Wednesday, October 2, 2013

There's Plenty of Room at the Top

summit: the highest level or degree that can be attained; a conference or meeting of high-level leaders, usually called to shape a program of action. -TheFreeDictionary

Last week, I again had the pleasure of attending the SLJ (School Library Journal) Leadership Summit, held this year in Austin, Texas.

This gathering is purposely kept small, but it is by no means "exclusive." Teacher Librarians and their education partners need only apply before the list is filled. While attendees must cover their own travel and lodging expenses, there is no registration fee.

The Summit theme was "Transformation Through Effective Collaboration." Keynote speakers Annie Murphy Paul and Antero Garcia addressed this topic from their unique perspectives. Ms. Paul, talking about "The Science of Interest," explored how learning works, linking the nurturing of interest to the growing of knowledge. Mr. Garcia's presentation on "Participation and Collaboration as Critical Transformation" may be viewed on the SLJ website.

The Keynote Panel,  an administrative team from Vancouver, WA Public Schools, discussed "Pivot Points and Opportunities for Teacher Librarians." A follow-up Leadership Exchange offered attendees the chance to pose questions about collaboration strategies in small breakout groups.

Two additional panels viewed collaboration from other perspectives. During "Storytelling in Transition," authors and other creators examined how the art of sharing stories continues to evolve, with readers/viewers increasingly becoming part of the experience rather than passive consumers.

"Smart Stakeholders" featured representatives of the publishing companies that helped sponsor the Summit. Their message was that a business-librarian partnership is essential, as publishers seek to create resources that complement the needs of the students for whom they are purchased.

American Library Association President, Barbara Stripling, eloquently spoke about how "School Libraries Change Lives," and offered those present an opportunity to sign the Declaration for the Right to Libraries.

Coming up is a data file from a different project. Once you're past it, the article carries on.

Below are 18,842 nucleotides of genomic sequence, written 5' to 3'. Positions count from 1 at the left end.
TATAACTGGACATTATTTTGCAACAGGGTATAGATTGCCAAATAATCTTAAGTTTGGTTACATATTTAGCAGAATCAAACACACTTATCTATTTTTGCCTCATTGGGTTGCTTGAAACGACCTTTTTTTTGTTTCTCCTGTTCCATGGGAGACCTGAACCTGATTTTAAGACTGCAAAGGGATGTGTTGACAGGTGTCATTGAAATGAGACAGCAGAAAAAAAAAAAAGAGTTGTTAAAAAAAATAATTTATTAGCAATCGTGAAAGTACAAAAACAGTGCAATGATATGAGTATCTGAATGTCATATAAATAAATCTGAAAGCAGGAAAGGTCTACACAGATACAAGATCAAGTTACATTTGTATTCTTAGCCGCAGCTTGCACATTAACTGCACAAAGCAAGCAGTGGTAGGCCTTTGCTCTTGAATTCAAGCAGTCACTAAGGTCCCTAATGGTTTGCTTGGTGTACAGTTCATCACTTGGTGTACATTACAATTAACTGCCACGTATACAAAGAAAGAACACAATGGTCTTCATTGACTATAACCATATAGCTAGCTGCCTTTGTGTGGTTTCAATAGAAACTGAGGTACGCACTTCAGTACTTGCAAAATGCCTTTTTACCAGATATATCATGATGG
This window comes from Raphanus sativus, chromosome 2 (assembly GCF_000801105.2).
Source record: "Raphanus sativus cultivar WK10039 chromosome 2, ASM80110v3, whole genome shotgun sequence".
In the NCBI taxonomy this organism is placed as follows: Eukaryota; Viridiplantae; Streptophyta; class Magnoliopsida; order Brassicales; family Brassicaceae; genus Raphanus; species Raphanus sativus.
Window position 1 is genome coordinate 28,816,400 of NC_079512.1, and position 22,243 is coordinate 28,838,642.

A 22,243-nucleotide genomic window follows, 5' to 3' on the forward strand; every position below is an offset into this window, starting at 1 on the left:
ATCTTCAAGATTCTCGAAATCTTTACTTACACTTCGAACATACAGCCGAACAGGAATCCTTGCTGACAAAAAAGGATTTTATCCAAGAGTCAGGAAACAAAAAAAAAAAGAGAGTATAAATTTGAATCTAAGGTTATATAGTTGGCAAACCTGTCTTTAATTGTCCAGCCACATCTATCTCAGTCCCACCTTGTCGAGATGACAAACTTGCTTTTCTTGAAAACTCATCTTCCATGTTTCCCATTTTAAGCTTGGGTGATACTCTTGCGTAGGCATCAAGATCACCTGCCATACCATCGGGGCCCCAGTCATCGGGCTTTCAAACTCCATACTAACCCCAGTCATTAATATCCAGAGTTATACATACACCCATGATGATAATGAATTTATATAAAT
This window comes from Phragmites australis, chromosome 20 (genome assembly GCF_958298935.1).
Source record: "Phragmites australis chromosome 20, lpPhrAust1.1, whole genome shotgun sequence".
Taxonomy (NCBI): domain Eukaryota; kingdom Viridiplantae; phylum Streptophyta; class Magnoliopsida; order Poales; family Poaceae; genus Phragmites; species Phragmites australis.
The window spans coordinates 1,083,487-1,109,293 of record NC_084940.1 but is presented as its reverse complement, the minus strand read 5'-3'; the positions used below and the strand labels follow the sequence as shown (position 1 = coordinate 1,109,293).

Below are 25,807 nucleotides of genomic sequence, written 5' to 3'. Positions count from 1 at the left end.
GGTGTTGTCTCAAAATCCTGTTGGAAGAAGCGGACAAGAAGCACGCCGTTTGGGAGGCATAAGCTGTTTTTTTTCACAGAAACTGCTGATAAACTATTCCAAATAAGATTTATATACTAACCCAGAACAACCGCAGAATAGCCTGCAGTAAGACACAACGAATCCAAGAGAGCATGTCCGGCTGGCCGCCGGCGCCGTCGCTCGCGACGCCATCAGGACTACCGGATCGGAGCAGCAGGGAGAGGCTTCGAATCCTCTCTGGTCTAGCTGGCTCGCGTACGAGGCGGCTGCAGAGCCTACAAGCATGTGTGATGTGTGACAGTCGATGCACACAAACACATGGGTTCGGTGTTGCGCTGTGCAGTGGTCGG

Also valuable were the Fast Learning short presentations by Beth Yoke, Carolyn Foote, Stephanie Ham, Deborah Jones, Jennifer D. LaBoon & Cindy Buchanan, and Joel Castro.

I'd like to take a moment to recognize the approach taken by the Summit's corporate sponsors, Capstone, Brain Hive, Gale, Junior Library Guild, Lerner, Mackin, Rosen, and Rourke. They gave us gifts,  hosted dinners, and went out of their way to generate positive interactions. While representatives were available to answer questions about products and services, there were no hard sell tactics. They were there to thank us, and, by extension, all their library customers. It was a class act all the way.

There were a number of people present whom I already knew, either through social networking sites or past conference interactions; others I met for the first time. As wonderful as virtual connections can be, nothing compares to a face-to-face conversation, which might veer off into unexpected, enlightening, or delightful directions.

Summit Sites
Editorial Director, Rebecca T. Miller, told me that SLJ wants the Summit to fulfill many needs: to be informative, empowering, and enjoyable. Host cities are chosen as destinations that will offer opportunities for attendees to relax and explore a bit when formal events are over. Austin certainly met and exceeded that requirement. I'm sure the SLJ Summit 2014 location, St. Paul, MN, will be just as much fun to visit.

I understand how difficult it can be for Teacher Librarians to get administrative approval for professional conferences. If you can only attend one program next year, you might want to consider SLJ's a mighty "little" conference, where EVERYONE is a leader.

"Glorious and sublime Librarians." -Annie Murphy Paul

See these and other photos at SLJ Summit, Austin, Texas

1 comment:

debschi said...

The SLJ Summit was incredibly empowering and I agree Diane that sometimes small, can actually be better! (This thought too is especially relevant, considering our personal stature!)